God the Notary Public

We continue our excursion into the dynamics of the life of the man popularly known as Jacob. If you’ll recall, last week we caught up with him at a place called Padam Aram, or the field of Aram.
Syria essentially. Padam Aram was a place of roots for Jacob. He had historical roots there stretching back hundreds of years. And he had prospered there, working as a semi autonomous entrepreneur under his uncle Laban.

God had instructed him to leave Padam Aram for a place formerly known as Luz but now named Bethel. “And God said to Jacob, Arise, go up to Bethel and dwell there and make there an altar to God Who appeared to you in a distinct manifestation when you fled from Esau your brother.” Genesis 35:1. If you recall history, Jacob through deception had stolen his brother’s blessing. Esau swore to kill him in consequence. Our focus this morning is not to unearth the dirty dealing of Jacob or the vengeful plan of Esau.

Our focus is the relay instruction of Jacob to his family. Genesis 35:2-3: “Then Jacob said to his household and to all who were with him: Put away the images of strange gods that are among you, and purify yourselves and change into fresh garments. Then let us arise and go up to Bethel, and I will make there an altar to God Who answered me in the day of my distress and was with me wherever I went.” We must put away the “strange gods” in our lives. A strange god is whatever we substitute God for, that which we worship instead of the true God. That which we look up to for sustenance, and protection. That which we trust instead of God. That is a “strange god.” A “strange god” may therefore be human – say a benefactor; it can be money; it can be power; it can be self. As long as we substitute it for God, put our trust in it, it’s a strange god. We must not be involved in neo idolatry. This is what the Bible says: “So kill, deaden, deprive of power, the evil desire lurking in your members, those animal impulses and all that is earthly in you that is employed in sin: sexual vice, impurity, sensual appetites, unholy desires and all greed and covetousness, for that is idolatry- the deifying of self and other created things instead of God” Colossians 3:5.

Neo idolatry is the deifying of self and other created things instead of God. Jacob told his household to sanctify and purify themselves, to change into new garments. Likewise we must “strip off every weight that slows us down, especially the sin that so easily trips us.” Hebrews 12:1 “Put away and rid yourselves completely of all these things: anger, rage, bad feeling toward others, curses and slander, foulmouthed abuse and shameful utterances from your lips! Don’t lie to one another. You’re done with that old life. It’s like a filthy set of ill-fitting clothes you’ve stripped off and put in the fire. Now you’re dressed in a new wardrobe. Every item of your new way of life is custom-made by the Creator, with his label on it. All the old fashions are now obsolete” Colossians 3:8-11 MSG.

Jacob spoke of a God “who answered me in the day of my distress and was with me wherever I went.” In the life of every man there is a “day of distress” – a season of trial, a time of trouble. In those moments we must “rejoice in hope; be steadfast and patient in suffering; be constant in prayer” Romans 12:12. Our consolation is 1 Peter 5:10 – “The suffering won’t last forever. It won’t be long before this generous God will have you put together and on your feet for good.” My prayer is that the Lord will “make you perfect, establish, strengthen and settle you.”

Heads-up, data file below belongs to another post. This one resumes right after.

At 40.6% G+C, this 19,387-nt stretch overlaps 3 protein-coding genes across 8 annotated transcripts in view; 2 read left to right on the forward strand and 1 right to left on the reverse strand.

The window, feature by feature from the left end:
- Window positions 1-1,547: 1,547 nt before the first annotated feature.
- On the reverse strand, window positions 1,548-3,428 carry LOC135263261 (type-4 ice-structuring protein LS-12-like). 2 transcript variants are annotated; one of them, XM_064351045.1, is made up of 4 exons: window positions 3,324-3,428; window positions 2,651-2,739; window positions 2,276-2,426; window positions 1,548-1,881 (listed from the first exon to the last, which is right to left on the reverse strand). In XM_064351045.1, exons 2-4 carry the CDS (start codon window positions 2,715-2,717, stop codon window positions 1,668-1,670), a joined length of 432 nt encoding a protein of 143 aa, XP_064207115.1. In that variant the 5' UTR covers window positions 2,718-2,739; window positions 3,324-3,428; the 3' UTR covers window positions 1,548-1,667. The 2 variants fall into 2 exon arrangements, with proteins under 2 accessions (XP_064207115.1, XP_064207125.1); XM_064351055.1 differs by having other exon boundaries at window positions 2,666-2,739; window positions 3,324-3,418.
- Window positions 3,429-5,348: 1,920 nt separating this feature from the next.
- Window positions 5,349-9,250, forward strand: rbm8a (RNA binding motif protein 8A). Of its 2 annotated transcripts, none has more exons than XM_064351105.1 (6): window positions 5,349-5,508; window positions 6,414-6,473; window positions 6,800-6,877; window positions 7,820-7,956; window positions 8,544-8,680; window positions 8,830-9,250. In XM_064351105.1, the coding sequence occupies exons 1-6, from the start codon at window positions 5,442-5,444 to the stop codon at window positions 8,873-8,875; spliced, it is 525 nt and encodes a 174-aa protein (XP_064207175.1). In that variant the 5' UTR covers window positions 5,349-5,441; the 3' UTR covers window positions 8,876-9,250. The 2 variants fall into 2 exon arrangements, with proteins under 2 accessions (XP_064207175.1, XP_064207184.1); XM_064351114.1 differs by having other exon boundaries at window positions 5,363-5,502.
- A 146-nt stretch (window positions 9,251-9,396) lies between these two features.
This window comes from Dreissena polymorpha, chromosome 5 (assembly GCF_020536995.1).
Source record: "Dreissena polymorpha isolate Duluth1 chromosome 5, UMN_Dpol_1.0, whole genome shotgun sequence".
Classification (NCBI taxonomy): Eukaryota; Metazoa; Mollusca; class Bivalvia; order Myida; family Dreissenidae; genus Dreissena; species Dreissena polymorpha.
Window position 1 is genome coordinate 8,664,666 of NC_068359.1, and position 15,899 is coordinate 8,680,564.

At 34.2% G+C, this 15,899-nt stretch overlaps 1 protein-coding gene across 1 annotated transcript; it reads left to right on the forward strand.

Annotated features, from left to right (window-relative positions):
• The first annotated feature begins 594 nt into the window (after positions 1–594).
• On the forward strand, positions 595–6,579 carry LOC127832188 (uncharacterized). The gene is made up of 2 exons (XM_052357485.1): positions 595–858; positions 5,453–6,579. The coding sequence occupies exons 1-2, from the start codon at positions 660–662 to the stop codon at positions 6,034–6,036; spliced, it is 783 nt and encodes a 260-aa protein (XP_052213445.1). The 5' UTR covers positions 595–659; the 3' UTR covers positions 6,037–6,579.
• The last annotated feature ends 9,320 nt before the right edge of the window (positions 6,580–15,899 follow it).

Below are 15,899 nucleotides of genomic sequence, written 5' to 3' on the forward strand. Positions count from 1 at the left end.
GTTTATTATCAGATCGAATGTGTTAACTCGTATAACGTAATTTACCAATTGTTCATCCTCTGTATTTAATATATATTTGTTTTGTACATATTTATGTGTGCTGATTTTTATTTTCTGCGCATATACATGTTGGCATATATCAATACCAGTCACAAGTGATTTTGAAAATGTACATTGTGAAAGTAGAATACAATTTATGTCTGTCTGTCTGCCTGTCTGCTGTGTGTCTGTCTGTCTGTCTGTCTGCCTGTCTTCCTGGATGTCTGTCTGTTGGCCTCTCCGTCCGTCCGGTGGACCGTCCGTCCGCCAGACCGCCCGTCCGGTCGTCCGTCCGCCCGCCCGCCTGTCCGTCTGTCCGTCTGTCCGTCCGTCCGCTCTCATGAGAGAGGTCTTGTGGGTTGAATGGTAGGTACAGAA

The problem with human memory is that it suffers from bouts of amnesia. We tend to forget the mercies of God, even for mercies as fresh as yesterday. But Jacob refused to forget. He spoke of the God “who answered me when I was in trouble and has stuck with me everywhere I’ve gone since.” In going to Bethel to build a memorial to God in commemoration of mercies, he was consonant with the Psalmist: “Let all that I am praise the Lord; may I never forget the good things he does for me” Psalms 103:2 NLT. And the Psalmist enjoins us to particulate: “Forget NOT ONE of all His benefits” he admonished. The Psalmist then gives us a list of categories: “Who forgives EVERY ONE of all your iniquities, Who heals EACH ONE of all your diseases, Who redeems your life from the pit and corruption, Who beautifies, dignifies, and crowns you with loving-kindness and tender mercy, Who satisfies your mouth (your necessity and desire at your personal age and situation) with good” Psalm 103:2-5. With this the Psalmist shatters our theology. God is not just interested in supplying our NEEDS, our DESIRES too! And his supplies are not just age appropriate; they are based on our situation and context! Custom!

This same God promised never to leave or forsake us, especially in our troubles. God is not a fair weather friend. “I’ll never let you down, never walk off and leave you” Hebrews 13:5 MSG. “For God Himself has said, I will not in any way fail you nor give you up nor leave you without support… I will not, I will not, I will not in any degree leave you helpless nor forsake nor let you down. Assuredly not!” Hebrews 13:5 AMP. In this passage we see God staking the metrics of his Trinitarian divinity on a promise to us. Three times he repeated “I will not, I will not, I will not” (in any degree leave you helpless, nor let you down). In essence God became a notary public to himself, swearing an oath by the fullness of himself to himself by himself. What more assurances can we ever need! If that oath fails, God cannot be God!

God is with you in whatever situation you are in right now. That you don’t see him doesn’t make his word untrue. That you don’t “feel” God is with you doesn’t make him a liar. You don’t “feel” God; you trust his word!

Just believe!